Organizers Linda Sarsour (C), Carmen Perez (2nd R) and Bob Bland (R) lead during a 'Day Without a Woman' march on Internat...

Sights set on 2018, the Women’s March is throwing a convention

When an estimated 4 million people turned up for the Women’s March protest in Washington, D.C., and 650 sister marches across the United States in January, just a day after President Donald Trump’s inauguration, both participants and observers asked, “What’s next?”

Nearly eight months later, the march’s organizers are planning a major follow-up event: a multi-day forum, called the “The Women’s Convention,” aimed at building support ahead of the 2018 midterm elections. The convention is scheduled to take place in Detroit on Oct. 27-29.

READ MORE: Can the Women’s March organizers maintain momentum?

“We need to take the organizing power we gained from the Women’s March and convert that into political power,” said Bob Bland, the national co-chair of the Women’s March on Washington. “Our goal is for people to come out of this with revolutionary new knowledge, training and connections.”

The convention is the latest high-profile effort to maintain the grassroots energy from the January march, which was likely the largest single-day protest in U.S history. Organizers expect 5,000 people will attend the convention; nearly 1,500 people have registered so far.

Organizers picked Detroit for its symbolism as a city struggling with some of the catalyzing issues — like income inequality and police brutality — that led women to join the January march.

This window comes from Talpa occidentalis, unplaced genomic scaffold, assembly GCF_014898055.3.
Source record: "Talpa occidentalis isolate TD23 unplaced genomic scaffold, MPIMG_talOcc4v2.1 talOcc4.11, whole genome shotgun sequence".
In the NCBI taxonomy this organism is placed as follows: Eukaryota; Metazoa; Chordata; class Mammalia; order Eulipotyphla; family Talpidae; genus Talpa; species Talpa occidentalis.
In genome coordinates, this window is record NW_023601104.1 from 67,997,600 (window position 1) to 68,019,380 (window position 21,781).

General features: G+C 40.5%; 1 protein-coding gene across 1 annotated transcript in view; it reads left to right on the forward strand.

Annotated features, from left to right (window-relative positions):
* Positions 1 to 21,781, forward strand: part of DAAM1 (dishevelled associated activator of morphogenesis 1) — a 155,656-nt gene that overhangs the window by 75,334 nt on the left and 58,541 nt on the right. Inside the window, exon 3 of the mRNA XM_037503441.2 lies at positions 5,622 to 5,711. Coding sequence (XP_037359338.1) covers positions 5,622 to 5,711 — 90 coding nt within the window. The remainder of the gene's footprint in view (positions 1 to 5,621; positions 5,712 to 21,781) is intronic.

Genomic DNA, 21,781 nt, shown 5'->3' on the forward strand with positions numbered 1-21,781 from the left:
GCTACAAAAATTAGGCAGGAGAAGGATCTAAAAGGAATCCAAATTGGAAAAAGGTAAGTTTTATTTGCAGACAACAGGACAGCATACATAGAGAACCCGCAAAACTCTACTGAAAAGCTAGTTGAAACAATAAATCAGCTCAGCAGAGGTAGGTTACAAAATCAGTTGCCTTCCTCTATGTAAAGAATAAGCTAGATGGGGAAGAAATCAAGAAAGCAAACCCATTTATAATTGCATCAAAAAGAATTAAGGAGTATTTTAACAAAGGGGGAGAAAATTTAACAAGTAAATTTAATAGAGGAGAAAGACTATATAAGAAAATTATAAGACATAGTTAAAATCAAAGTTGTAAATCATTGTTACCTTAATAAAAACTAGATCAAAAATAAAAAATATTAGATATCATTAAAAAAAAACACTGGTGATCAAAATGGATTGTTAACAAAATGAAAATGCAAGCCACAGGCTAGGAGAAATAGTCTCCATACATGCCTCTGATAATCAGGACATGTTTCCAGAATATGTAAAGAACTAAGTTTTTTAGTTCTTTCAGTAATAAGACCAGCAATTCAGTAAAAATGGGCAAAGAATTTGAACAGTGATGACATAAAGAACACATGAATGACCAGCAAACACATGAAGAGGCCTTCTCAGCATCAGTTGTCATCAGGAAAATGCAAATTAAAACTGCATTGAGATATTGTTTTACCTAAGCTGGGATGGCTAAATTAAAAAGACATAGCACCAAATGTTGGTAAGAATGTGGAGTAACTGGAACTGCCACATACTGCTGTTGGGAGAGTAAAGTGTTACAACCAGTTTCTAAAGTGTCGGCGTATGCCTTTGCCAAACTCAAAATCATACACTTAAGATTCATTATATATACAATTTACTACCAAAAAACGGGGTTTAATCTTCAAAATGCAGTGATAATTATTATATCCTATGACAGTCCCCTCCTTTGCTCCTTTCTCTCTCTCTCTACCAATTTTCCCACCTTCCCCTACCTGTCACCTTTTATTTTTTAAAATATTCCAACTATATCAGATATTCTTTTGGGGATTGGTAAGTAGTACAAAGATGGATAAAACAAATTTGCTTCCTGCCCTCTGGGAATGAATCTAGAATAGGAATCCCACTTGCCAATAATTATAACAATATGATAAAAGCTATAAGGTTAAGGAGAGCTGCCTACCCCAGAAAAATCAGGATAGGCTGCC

But Michigan also has political significance. Along with Pennsylvania and Wisconsin, Michigan helped Mr. Trump clinch his presidential victory, but it’s long been a blue state that could flip back to Democrats. In August this year, an NBC News/Marist poll put Trump’s approval rating below 40 percent in the three states.

From protest to politics

So what has the national Women’s March group been doing since January? Bland and fellow organizers Tamika Mallory, Carmen Perez and Linda Sarsour have been working closely with local Women’s March groups that formed in 30 states. The movement has launched two main follow-up campaigns: a large-scale campaign to write and call members of Congress, as well as the formation of more than 5,400 “huddles” — small groups of women and men who meet to organize local initiatives.

In March, to coincide with International Women’s Day, the national group organized a one-day strike called “A Day Without a Woman.” Time magazine included the four women behind the Women’s March in its list of most influential people of 2017.

Meanwhile, Emma Collum, the founder of Florida’s Women’s March group and head of field operations for the national organization, has announced she’s running as a Democrat to replace Republican state Rep. George Moraitis.

But it’s still unclear if the Women’s March can lead to electoral wins in 2018.